Talk to any mutual connections about the potential mentor’s professional background, personality and work style.
Make Your Intentions Clear
Once you’ve done your homework and are initiating contact with the person, be upfront—to a degree—about why you’d like to meet. You don’t want to come straight out and say you’re looking for a mentor, Melnik cautions.
The best approach? “Send the person an e-mail or a message on LinkedIn saying that you want to set up a short meeting to pick their brain,” Melnik says. “Tell them that you’re networking and looking to learn more about your company if they work at your organization or to learn more about your industry as a whole, depending on who the person is.”
Express that you’re interested in learning how the person built a career and a differentiated professional brand, says Chip Espinoza, author of Millennials@Work: The 7 Skills Every Twenty-Something (and Their Manager) Needs to Overcome Roadblocks and Achieve Greatness (Franklin Covey, 2014). “You will never lose when you take an interest in someone,” he adds.
Ask your boss or someone else to introduce you to potential mentors you haven’t met who work at your company, Morgan suggests.
Play the Field
“Finding a mentor is like dating,” Melnik says. “You don’t know if you’re going to be a match right out of the gate.” Translation: It’s OK to meet with several people before choosing a mentor (or mentors).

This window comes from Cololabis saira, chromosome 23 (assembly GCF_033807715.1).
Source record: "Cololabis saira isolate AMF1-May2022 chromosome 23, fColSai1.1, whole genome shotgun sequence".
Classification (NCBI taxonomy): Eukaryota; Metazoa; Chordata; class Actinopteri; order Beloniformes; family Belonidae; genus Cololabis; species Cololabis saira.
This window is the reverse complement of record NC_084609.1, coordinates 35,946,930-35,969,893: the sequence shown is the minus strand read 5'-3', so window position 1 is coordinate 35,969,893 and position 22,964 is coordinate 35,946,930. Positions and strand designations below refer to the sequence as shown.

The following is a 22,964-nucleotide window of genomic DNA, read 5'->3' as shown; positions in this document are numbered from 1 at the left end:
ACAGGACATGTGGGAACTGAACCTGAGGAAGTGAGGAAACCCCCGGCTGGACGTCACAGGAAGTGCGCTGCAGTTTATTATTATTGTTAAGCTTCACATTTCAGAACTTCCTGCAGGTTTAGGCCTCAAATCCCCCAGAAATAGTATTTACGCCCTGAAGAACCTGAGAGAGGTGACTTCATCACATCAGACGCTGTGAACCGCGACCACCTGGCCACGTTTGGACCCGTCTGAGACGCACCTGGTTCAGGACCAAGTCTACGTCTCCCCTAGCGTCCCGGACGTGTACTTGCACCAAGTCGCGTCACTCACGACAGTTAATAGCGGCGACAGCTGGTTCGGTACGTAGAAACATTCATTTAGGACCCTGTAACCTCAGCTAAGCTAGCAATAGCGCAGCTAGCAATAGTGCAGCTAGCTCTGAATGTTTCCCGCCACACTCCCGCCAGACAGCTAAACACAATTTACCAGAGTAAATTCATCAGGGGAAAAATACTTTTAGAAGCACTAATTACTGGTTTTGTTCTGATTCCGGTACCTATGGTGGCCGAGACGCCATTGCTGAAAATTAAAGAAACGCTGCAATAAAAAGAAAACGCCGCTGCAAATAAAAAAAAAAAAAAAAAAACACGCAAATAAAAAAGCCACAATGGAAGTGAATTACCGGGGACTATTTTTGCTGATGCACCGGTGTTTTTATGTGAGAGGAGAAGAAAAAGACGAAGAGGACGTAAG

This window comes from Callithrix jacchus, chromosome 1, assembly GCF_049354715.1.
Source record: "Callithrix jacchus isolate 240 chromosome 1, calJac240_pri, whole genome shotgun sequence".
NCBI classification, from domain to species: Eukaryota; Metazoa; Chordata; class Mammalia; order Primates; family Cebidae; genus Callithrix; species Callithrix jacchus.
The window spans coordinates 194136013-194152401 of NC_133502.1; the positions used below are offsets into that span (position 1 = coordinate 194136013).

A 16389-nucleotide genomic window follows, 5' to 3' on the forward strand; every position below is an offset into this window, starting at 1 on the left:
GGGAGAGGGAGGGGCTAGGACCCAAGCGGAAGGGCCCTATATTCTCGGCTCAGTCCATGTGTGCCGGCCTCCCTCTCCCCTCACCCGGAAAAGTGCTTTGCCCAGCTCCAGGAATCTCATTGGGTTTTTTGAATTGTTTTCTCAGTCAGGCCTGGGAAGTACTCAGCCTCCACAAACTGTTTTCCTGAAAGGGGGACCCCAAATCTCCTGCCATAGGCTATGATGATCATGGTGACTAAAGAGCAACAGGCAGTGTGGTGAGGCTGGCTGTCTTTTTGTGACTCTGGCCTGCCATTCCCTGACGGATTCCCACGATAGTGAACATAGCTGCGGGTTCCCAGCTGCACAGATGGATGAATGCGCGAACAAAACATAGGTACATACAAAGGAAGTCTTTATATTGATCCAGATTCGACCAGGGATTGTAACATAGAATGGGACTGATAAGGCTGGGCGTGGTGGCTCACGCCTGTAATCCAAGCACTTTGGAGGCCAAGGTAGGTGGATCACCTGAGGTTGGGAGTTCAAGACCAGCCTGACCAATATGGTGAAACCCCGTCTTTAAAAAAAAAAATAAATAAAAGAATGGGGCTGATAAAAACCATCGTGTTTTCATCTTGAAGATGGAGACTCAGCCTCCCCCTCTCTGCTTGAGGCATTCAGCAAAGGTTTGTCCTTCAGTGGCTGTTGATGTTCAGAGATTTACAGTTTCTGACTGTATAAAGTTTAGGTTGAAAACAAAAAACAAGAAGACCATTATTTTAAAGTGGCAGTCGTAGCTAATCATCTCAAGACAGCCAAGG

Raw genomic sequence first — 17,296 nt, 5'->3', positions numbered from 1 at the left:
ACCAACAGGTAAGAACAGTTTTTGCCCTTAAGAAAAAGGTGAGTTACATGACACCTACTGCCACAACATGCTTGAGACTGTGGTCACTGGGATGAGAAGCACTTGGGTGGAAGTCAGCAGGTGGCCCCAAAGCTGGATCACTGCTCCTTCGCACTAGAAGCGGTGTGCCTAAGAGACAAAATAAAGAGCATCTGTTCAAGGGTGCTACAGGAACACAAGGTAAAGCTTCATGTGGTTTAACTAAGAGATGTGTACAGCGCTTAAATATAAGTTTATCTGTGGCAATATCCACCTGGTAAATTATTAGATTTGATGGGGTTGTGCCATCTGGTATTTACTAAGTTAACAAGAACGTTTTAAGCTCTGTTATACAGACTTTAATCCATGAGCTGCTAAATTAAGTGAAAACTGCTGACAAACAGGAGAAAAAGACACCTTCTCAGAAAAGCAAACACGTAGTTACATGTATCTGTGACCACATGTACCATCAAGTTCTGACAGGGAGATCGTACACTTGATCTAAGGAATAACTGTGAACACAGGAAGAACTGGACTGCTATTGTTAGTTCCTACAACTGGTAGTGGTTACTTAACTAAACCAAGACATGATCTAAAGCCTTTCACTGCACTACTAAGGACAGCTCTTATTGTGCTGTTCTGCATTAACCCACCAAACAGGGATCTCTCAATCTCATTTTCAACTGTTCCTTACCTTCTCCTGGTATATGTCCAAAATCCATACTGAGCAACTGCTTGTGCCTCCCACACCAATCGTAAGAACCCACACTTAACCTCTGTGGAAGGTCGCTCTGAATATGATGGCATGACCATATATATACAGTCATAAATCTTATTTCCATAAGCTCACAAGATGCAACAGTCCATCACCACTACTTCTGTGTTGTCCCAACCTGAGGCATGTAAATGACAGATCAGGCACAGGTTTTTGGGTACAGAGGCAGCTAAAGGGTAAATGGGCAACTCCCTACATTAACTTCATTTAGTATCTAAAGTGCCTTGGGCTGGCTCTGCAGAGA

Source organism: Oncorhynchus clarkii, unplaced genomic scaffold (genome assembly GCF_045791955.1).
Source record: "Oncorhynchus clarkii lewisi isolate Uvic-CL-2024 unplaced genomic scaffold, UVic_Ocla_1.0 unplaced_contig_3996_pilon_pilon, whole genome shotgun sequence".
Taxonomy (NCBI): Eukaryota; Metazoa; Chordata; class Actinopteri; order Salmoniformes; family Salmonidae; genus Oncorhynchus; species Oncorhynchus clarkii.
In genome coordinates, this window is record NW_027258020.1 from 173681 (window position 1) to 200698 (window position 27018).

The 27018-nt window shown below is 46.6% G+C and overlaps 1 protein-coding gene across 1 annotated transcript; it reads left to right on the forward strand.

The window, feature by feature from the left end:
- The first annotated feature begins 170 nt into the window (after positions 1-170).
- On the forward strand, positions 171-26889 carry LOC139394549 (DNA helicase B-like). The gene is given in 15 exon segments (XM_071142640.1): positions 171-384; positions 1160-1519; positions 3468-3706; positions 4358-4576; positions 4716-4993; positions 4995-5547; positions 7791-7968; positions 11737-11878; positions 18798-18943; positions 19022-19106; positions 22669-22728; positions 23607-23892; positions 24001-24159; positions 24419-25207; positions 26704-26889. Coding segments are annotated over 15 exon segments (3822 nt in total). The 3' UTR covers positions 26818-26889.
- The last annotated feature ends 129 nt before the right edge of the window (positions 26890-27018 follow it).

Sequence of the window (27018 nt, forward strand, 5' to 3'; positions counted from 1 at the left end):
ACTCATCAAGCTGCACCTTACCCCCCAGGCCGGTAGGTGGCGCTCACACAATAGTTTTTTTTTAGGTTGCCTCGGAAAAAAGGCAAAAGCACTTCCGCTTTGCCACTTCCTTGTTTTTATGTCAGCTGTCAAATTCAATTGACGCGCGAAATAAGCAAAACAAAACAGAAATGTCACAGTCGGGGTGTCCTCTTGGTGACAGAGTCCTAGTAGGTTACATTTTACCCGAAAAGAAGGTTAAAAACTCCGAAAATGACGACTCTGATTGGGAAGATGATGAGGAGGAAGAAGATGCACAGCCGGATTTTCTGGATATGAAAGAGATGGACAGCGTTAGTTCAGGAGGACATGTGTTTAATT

And don’t be afraid to change mentors as your career goals change.
Build Rapport Over Time
It takes time to build trust with a mentor.
Authenticity is key, Melnik notes. “You have to be willing to be vulnerable and talk about your fears and concerns,” she says. “A good mentor will help to reshape your viewpoint and offer support.”
The mentee is responsible for keeping up the relationship. “Take the initiative with reaching out, setting up meetings and staying in touch,” Templin says. “Be prepared for your meetings with specific questions or focus areas.”
Templin adds that respecting boundaries is critical. Be professional and optimistic. Don’t complain or expect that answers to questions will be given to you. Be solutions-oriented.
Mentors want to see that they are having a positive impact on your career. “Incorporate and try out the insights and ideas gained from your meetings, and share that follow-up with your mentor,” Templin says. She also suggests asking if there is anything your mentor would like to change, add or improve about the relationship.
Thanking your mentor for the time he or she spends with you is a given, but you may also want to go the extra mile. Melnik suggests writing a letter to your mentor to express your deep appreciation for the insight and help you’ve been given along the way.
Sending thank-you e-mails periodically as you achieve big career wins can also help cement a close bond, Espinoza says. Such a note might read, “I followed your advice and joined that professional association. I attended my first meeting last night, and I’m so glad I did.”
Another way to show gratitude is to provide your mentor something in return. “Ask if there’s anything you can do or share to support them,” Templin suggests.